Christopher Cardozo

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Christopher Cardozo (born February 27, 1948) is an American art collector,[1] curator, photographer[2], author and publisher[3].

Cardozo’s Oaxaca series was first exhibited in 1971 at the Minneapolis Art Institution[4] and later acquired by MOMA and other museums for their permanent collections.

He is known as an authority on the photography of Edward S. Curtis.[5][6][7] He has written and edited nine monographs on Edward Curtis and his photography.[8][9] In the past forty years, Cardozo has exhibited around the world, focusing on his goal to bring Edward Curtis to the world.[10][11][12][13]

Cardozo is the founder and Board Chair of the Edward S. Curtis Foundation, which is dedicated to preserving and exhibiting the work of Edward Curtis. He started collecting Curtis' photographs in the 1970s,[14] and has a large personal collection of the photographer's work,[15] which he exhibits in travelling displays[14] and at his gallery, Christopher Cardozo Fine Art.[16][17]


  • Edward S. Curtis: One Hundred Masterworks (2015) Christopher Cardozo; Contributors Michael Tobias, Eric Jolly and A.D. Coleman
  • Native Nations: First North Americans as Seen by Edward Curtis (1993) Christopher Cardozo; Foreword by George Horse-Capture[18][19]
  • Chiefs and Warriors (Native Nations Series) (1996) Christopher Cardozo
  • Great Plains (Native Nations Series) (1996) Christopher Cardozo
  • Native Family (Native Nations Series) (1996) Christopher Cardozo
  • Hidden Faces (Native Nations Series) (1996) Christopher Cardozo
  • Sacred Legacy: Edward S. Curtis And The North American Indian (2000) Christopher Cardozo; Foreword by Joseph Horse Capture and N. Scott Momaday[20]
  • Edward S. Curtis: The Great Warriors (2004) Christopher Cardozo; Contributors Hartman Lomawaima and Anne Makepeace[21][22]
  • Edward S. Curtis: The Women (2005) Christopher Cardozo; Contributors Louise Erdrich and Anne Makepeace


  1. ^ The Web Collector. American Photo. March–April 1996. pp. 79–. ISSN 1046-8986.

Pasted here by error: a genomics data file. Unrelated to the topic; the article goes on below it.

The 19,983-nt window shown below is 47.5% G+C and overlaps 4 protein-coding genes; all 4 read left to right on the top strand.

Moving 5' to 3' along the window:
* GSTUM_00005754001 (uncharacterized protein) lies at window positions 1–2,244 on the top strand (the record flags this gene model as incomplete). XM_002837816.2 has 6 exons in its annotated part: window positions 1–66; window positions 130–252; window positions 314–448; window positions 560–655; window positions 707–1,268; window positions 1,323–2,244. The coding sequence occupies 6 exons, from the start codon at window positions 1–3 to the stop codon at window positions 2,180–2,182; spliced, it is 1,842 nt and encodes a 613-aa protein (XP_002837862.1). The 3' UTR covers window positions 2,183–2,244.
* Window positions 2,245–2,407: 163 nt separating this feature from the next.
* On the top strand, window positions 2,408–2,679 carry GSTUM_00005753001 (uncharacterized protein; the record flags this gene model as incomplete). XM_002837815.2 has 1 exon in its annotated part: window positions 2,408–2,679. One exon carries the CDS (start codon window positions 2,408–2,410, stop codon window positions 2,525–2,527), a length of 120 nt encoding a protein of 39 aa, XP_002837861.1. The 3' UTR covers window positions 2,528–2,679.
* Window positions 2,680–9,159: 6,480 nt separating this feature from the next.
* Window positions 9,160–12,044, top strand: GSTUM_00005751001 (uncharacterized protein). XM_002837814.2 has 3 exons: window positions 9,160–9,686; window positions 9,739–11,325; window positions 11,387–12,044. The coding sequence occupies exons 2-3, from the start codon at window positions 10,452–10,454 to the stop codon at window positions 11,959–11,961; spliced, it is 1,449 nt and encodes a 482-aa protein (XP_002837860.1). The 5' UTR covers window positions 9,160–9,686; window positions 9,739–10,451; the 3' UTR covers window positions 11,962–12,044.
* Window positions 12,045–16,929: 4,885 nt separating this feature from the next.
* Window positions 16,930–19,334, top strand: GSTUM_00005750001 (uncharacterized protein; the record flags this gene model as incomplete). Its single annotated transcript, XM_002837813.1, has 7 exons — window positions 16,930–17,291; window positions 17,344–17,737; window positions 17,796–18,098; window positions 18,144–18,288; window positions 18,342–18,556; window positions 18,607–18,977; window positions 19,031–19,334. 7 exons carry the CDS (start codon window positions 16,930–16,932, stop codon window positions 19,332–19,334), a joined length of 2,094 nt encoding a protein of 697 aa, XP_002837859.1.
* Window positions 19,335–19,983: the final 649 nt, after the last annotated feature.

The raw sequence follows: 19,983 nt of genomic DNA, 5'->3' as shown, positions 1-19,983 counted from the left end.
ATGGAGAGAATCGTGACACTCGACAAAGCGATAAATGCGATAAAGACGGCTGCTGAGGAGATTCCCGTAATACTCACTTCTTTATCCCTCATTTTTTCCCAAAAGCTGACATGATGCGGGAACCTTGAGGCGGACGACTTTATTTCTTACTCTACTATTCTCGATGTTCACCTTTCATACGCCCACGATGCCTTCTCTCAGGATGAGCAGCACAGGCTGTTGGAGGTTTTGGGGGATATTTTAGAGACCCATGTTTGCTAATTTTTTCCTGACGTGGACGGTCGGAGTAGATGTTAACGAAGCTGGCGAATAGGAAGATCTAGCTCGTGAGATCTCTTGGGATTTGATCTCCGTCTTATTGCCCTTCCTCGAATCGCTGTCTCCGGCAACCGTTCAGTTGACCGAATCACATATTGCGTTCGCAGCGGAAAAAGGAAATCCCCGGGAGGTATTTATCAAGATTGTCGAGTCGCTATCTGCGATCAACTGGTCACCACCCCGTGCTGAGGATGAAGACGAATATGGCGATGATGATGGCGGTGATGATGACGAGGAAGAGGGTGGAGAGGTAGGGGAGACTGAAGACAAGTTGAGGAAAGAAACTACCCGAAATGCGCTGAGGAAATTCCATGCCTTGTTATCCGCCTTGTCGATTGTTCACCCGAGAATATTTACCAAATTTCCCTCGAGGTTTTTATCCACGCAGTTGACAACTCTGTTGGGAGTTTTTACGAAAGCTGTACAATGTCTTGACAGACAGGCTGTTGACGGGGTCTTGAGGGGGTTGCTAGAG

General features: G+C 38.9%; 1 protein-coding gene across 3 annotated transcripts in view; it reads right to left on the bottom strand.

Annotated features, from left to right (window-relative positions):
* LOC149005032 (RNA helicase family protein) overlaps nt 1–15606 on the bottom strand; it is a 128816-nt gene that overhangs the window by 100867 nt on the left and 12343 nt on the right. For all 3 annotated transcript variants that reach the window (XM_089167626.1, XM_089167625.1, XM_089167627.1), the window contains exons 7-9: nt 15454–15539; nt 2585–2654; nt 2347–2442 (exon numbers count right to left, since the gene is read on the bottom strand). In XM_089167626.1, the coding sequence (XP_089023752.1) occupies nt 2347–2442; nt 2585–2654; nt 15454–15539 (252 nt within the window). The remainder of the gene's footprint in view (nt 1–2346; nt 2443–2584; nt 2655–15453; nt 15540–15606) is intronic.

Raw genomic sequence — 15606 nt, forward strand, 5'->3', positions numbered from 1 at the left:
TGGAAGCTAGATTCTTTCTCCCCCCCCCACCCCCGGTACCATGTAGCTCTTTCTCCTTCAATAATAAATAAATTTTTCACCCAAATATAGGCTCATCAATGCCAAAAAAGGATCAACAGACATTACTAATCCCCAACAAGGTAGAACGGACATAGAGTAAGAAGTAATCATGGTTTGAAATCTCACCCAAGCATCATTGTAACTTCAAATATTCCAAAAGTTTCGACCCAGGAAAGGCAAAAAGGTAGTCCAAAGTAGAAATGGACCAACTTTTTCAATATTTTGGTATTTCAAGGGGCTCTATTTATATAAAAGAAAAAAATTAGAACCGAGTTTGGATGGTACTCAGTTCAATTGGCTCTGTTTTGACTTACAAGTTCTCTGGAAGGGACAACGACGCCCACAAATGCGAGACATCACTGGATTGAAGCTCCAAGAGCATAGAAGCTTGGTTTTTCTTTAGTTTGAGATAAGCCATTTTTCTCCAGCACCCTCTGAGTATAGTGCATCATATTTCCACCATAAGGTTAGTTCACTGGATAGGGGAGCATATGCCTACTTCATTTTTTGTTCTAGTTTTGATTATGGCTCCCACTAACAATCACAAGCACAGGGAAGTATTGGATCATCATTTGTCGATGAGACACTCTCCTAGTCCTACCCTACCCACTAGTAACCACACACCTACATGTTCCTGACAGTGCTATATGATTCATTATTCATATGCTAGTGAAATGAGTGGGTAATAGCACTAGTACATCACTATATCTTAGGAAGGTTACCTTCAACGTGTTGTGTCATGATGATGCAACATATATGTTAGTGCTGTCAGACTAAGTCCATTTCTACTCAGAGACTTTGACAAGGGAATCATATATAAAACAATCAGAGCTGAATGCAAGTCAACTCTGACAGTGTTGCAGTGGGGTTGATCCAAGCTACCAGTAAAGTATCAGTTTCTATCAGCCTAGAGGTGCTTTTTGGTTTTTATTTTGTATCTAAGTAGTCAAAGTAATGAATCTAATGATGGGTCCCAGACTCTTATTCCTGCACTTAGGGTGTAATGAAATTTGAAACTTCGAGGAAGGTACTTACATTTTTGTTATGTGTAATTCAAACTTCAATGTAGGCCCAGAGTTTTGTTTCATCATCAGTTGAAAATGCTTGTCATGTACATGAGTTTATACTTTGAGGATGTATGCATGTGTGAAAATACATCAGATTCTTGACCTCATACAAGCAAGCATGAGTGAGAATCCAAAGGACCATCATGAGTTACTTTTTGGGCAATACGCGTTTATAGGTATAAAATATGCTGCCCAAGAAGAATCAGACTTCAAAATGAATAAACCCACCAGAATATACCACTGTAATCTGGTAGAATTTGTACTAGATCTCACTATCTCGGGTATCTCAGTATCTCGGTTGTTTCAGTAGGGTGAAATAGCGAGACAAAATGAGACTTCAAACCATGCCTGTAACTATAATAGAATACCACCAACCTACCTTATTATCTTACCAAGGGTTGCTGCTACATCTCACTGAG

2. ^ Tobias, Michael (2 April 2013). "J.P. Morgan, Edward Curtis and Christopher Cardozo: An Inspired Collaboration". Forbes Magazine
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  5. ^ Hoekstra, Joel (Winter 2006). "Philanthropy with Vision: Indigenous Images" Archived 2014-04-15 at the Wayback Machine. CLA Today. University of Minnesota
  6. ^ Dowling, Claudia Glenn. "Letter from American History: 'Thank you for showing me my culture'". American History Magazine, August 2013. Pg 31.
  7. ^ Mahoney, David (October 2013). "On the Curtis Trail", pp. 234–236. Artful Living
  8. ^ Rodger D. Touchie (2010). Edward S. Curtis Above the Medicine Line: Portraits of Aboriginal Life in the Canadian West. Heritage House Publishing Co. pp. 181–. ISBN 978-1-894974-86-8.
  9. ^ Shamoon Zamir (14 August 2014). The Gift of the Face: Portraiture and Time in Edward S. Curtis's The North American Indian. University of North Carolina Press. pp. 378–. ISBN 978-1-4696-1176-1.
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  14. ^ a b "Artist who captured the essence of Indian life showcased". Wilmington Star-News - Oct 28, 200o
  15. ^ "Fiction Chronicle" New York Times By Mark Schone June 26, 2005
  16. ^ "Aspen gallerist Darren Quintenz's expanding view of art". Aspen Times.
  17. ^ "Edward Curtis’ The North American Indian". Fine Books and Collections, by Jonathan Shipley.
  18. ^ "Preserving Images Of A Dying Culture". January 04, 1994, reviewed by Kim Ode, Minneapolis-St. Paul Star Tribune
  19. ^ "Redheads And Bigwigs, Images Old And New"., By Gary Haynes, INQUIRER GRAPHIC-ARTS DIRECTOR, December 19, 1993
  20. ^ "In Books, You'll Find Something Interesting, No Matter Where Your Taste Leads". Orlando Sentinel, December 3, 2000 reviewed by Nicholas A. Basbanes
  21. ^ "Edward S. Curtis: The Great Warriors". Publishers Weekly
  22. ^ "Holiday Books; For The Traditional Photographer Page 2". Shutterbug.